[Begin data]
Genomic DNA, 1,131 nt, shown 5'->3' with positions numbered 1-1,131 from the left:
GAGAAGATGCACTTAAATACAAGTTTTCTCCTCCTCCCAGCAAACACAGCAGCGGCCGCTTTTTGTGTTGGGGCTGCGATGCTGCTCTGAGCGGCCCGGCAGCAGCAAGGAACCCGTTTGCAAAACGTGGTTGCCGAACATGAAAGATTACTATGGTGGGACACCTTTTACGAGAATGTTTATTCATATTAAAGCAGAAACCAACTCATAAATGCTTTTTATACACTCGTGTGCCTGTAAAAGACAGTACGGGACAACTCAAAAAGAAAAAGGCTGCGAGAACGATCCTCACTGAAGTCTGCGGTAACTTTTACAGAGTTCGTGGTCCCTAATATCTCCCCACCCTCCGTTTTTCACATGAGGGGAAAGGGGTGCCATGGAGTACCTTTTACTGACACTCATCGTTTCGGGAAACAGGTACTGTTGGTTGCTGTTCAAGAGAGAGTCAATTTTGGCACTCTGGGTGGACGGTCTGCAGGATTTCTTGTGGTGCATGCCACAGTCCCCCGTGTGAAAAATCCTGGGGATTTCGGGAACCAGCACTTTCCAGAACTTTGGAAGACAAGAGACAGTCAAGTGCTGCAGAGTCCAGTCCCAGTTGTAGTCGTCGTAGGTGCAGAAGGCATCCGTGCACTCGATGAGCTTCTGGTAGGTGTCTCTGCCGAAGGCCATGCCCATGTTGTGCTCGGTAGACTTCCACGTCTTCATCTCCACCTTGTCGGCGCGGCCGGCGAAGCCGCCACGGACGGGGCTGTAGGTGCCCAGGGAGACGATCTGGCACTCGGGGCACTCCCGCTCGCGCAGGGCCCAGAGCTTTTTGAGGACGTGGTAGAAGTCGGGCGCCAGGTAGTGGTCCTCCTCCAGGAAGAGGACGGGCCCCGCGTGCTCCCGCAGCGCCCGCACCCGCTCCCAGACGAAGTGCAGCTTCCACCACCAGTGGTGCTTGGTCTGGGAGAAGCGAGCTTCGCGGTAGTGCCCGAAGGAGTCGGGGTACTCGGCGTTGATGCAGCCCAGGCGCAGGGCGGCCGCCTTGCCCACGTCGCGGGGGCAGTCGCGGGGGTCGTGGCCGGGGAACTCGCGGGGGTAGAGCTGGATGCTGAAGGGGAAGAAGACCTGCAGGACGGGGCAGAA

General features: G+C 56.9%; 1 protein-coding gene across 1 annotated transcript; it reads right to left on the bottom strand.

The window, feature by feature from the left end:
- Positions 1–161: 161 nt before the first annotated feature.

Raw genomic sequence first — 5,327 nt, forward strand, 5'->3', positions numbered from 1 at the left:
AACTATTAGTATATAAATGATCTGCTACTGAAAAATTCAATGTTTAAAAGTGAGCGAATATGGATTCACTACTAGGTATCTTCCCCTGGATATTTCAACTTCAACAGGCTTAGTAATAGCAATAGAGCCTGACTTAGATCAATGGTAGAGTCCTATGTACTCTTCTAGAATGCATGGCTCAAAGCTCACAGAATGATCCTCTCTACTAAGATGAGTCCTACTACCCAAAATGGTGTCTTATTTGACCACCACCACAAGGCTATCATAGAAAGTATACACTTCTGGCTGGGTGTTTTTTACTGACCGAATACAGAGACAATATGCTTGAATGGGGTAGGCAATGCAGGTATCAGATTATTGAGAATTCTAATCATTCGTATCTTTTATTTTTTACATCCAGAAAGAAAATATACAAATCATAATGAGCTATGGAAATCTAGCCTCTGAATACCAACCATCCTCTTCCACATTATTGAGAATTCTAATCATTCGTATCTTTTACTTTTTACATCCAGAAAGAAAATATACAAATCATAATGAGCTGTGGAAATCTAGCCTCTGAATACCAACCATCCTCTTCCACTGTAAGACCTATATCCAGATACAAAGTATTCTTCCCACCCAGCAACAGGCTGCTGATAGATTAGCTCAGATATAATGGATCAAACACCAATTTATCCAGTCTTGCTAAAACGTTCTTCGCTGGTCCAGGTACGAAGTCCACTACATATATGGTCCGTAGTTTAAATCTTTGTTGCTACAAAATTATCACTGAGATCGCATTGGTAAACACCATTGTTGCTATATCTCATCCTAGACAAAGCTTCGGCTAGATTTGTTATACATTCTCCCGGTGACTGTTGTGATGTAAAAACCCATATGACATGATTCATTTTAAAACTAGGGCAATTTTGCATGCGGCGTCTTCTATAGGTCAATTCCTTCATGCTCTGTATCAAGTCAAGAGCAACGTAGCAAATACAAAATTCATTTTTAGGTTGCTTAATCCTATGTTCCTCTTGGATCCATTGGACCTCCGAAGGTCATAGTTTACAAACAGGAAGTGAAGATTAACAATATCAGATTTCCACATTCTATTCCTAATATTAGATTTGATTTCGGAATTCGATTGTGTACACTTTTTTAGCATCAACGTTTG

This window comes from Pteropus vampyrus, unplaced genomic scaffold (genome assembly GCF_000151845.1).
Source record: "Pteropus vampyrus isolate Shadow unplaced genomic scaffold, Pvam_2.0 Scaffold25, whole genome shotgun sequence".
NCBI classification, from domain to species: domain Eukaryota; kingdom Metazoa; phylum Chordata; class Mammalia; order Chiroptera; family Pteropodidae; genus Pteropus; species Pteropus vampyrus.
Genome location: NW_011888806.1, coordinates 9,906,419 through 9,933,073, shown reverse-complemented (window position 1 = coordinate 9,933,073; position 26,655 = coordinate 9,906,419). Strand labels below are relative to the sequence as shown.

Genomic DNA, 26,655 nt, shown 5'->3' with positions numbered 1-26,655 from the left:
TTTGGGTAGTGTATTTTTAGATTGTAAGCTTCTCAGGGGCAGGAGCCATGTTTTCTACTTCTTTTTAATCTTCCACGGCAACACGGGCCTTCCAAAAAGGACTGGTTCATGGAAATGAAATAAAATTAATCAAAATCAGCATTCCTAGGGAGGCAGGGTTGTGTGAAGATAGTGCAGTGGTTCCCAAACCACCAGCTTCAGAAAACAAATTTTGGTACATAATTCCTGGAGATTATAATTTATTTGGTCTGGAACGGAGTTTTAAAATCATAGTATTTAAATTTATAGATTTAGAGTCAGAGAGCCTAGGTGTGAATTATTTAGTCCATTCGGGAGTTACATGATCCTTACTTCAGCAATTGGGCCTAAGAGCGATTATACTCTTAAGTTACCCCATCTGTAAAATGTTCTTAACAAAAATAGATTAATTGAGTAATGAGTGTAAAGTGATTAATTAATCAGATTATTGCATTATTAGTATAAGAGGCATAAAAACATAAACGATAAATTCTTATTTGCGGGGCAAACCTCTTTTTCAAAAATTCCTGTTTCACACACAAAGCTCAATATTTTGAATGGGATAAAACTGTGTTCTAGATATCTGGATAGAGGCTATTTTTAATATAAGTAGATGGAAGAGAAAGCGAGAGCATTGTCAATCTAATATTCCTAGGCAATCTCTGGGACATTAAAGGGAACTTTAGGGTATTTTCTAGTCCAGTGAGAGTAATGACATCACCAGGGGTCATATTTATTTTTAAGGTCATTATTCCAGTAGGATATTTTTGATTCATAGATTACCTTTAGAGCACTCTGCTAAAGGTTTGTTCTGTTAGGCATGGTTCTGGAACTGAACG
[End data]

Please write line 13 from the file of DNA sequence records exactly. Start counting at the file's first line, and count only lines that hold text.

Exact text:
TTTGGGTAGTGTATTTTTAGATTGTAAGCTTCTCAGGGGCAGGAGCCATGTTTTCTACTTCTTTTTAATCTTCCACGGCAACACGGGCCTTCCAAAAAGGACTGGTTCATGGAAATGAAATAAAATTAATCAAAATCAGCATTCCTAGGGAGGCAGGGTTGTGTGAAGATAGTGCAGTGGTTCCCAAACCACCAGCTTCAGAAAACAAATTTTGGTACATAATTCCTGGAGATTATAATTTATTTGGTCTGGAACGGAGTTTTAAAATCATAGTATTTAAATTTATAGATTTAGAGTCAGAGAGCCTAGGTGTGAATTATTTAGTCCATTCGGGAGTTACATGATCCTTACTTCAGCAATTGGGCCTAAGAGCGATTATACTCTTAAGTTACCCCATCTGTAAAATGTTCTTAACAAAAATAGATTAATTGAGTAATGAGTGTAAAGTGATTAATTAATCAGATTATTGCATTATTAGTATAAGAGGCATAAAAACATAAACGATAAATTCTTATTTGCGGGGCAAACCTCTTTTTCAAAAATTCCTGTTTCACACACAAAGCTCAATATTTTGAATGGGATAAAACTGTGTTCTAGATATCTGGATAGAGGCTATTTTTAATATAAGTAGATGGAAGAGAAAGCGAGAGCATTGTCAATCTAATATTCCTAGGCAATCTCTGGGACATTAAAGGGAACTTTAGGGTATTTTCTAGTCCAGTGAGAGTAATGACATCACCAGGGGTCATATTTATTTTTAAGGTCATTATTCCAGTAGGATATTTTTGATTCATAGATTACCTTTAGAGCACTCTGCTAAAGGTTTGTTCTGTTAGGCATGGTTCTGGAACTGAACG